Aspen veteran needs financial boost to attend international shooting competition | AspenTimes.com

Aspen veteran needs financial boost to attend international shooting competition

Robert “Bob” Perigo credits skeet shooting with pulling him out of the tailspin in the 1960s when he tried to readjust to civilian life after serving three tours of duty on a Navy patrol boat in Vietnam.

Perigo was drinking, drugging and brawling in Chicago after he returned from service with an honorable discharge. He was working security in Chicago for Phil Henke, who also owned the old Little Nell bar and restaurant at the base of Aspen Mountain. Henke said to look him up if he needed a new job and a place to stay.

“He said that I would like it there as it was a small, quiet little ski town,” Perigo recalled recently.

He took up Henke on the offer in 1969 and has lived in the Roaring Fork Valley ever since. Perigo continued his wild ways despite the change of scenery, but by the mid-1970s something clicked to snap him out of it.

“I like to credit shooting sports for saving my ass. It changed me for the better.” — Bob Perigo

As the son of a career officer in the U.S. Army Air Forces, Perigo fell in love with skeet shooting and got quite good at it at the bases where his dad was stationed. Skeet shooting was Perigo’s ticket into college but he put it aside during his military service and return home.

He picked up the sport again in the Roaring Fork Valley at age 32 when he was invited in 1975 to try out for the USA Shooting Team for the Olympics. He took the opportunity seriously and cleaned up his lifestyle.

“I like to credit shooting sports for saving my ass,” Perigo said. “It changed me for the better.”

Perigo is a fixture at the Basalt shooting range and has helped organize countless outings for disabled veterans visiting the Roaring Fork Valley. He’s also active in valley veterans’ affairs.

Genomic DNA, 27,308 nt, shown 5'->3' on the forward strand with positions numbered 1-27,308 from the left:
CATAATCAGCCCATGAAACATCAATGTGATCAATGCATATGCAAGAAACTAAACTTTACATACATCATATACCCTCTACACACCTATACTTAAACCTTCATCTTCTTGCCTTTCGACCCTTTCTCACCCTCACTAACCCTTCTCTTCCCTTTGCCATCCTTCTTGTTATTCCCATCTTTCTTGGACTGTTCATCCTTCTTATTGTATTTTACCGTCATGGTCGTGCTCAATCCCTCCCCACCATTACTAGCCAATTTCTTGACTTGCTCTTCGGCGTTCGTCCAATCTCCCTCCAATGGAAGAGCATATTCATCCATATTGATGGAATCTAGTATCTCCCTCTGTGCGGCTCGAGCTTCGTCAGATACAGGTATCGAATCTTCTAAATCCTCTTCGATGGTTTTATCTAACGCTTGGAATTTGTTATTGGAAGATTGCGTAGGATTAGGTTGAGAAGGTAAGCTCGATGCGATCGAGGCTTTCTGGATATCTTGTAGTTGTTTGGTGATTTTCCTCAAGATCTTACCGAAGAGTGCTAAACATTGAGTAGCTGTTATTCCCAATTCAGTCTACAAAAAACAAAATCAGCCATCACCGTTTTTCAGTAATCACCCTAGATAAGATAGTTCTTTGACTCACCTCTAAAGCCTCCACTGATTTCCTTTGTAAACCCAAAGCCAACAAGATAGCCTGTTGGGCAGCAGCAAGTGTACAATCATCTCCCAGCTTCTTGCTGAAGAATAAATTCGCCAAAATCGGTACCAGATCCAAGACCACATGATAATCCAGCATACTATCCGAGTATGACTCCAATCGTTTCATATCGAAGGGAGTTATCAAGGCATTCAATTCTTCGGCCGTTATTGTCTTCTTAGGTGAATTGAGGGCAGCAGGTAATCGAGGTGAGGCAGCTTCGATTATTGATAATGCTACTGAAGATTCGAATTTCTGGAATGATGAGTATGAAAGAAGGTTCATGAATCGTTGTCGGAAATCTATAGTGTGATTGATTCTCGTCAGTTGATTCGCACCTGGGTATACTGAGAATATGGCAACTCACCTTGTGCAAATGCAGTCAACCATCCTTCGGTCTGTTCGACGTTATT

Now, Perigo is the one that could use some help. He is trying to raise $6,000 in less than one month to attend an international shooting competition in France. This one is special for Perigo, 75, because it’s close to where he lived for a time when his father was stationed in France during the Cold War. He said the site of the championships one hour northeast of Paris is very similar to where he lived.

“When I saw the terrain and all the woods, I thought, ‘I have to be there,’” he said.

After getting back into skeet shooting in 1975, Perigo participated in competitions through the rest of the 1970s and into the 1980s. By 1988 he was burned out.

“I discovered something that’s ultra-challenging,” he said.

That was a style of sporting clays where clay pigeons are presented like wild game, known by the acronym FITASC. Targets are launched from several points all around the shooter, at varying distances and at different speeds and angles. It’s a much more challenging style of shooting.

“I sucked,” Perigo said of his first tries at it.

But that’s just what he needed to get reinvigorated about shooting sports. He made his way back into international competitions on the strength of his performances in the U.S. By 2010, he was attracting “big money” from sponsors that helped him travel to competitions.

The competitions are typically four days long with a total of 200 targets. Competitors shoot with 12-gauge shotguns.

Perigo said he practices five days per week. All the practice and the competition help achieve a kind of inner peace.

“Being good in any sport will teach you things during your journey that have little to do with winning a medal, if you will honestly open yourself up to suggestions, compliments and criticism,” he said. “You don’t always win. But there should always be something good to take with you from each practice as well as each performance.”

In 2012, he won the U.S. Sporting Clays Championship Tour in the Super Veteran category. Ironically he didn’t stick around for the awards ceremony because he didn’t think he shot well enough to win. A big silver cup and gold medal had to be shipped to him.

Continued strong performances in 2013 qualified him for the 2014 USA FITASC Team as an alternate and qualified him for the world championships in France. He said he ended up in the bottom layer of 50 shooters, a performance he didn’t mind since he was battling cancer for a second time.

He self-funded his trip to the world championships in Budapest, Hungary, last year. This year, he needs some financial assistance for a return engagement to France. The sponsorship days are behind him so he’s looking for personal donations. Instead of an impersonal GoFundMe page online, he is making personal appeals.

The competition starts July 7. He needs to be in France by July 4, so time is of the essence. He must determine soon if he can accept the invitation to compete.

Anyone with questions about the competition can contact Perigo at perigo@sopris.net.

Anyone who wants to make a donation can contact Perigo’s friend, Don Delise, at 970-379-3474 or delise@rof.net.

scondon@aspentimes.com


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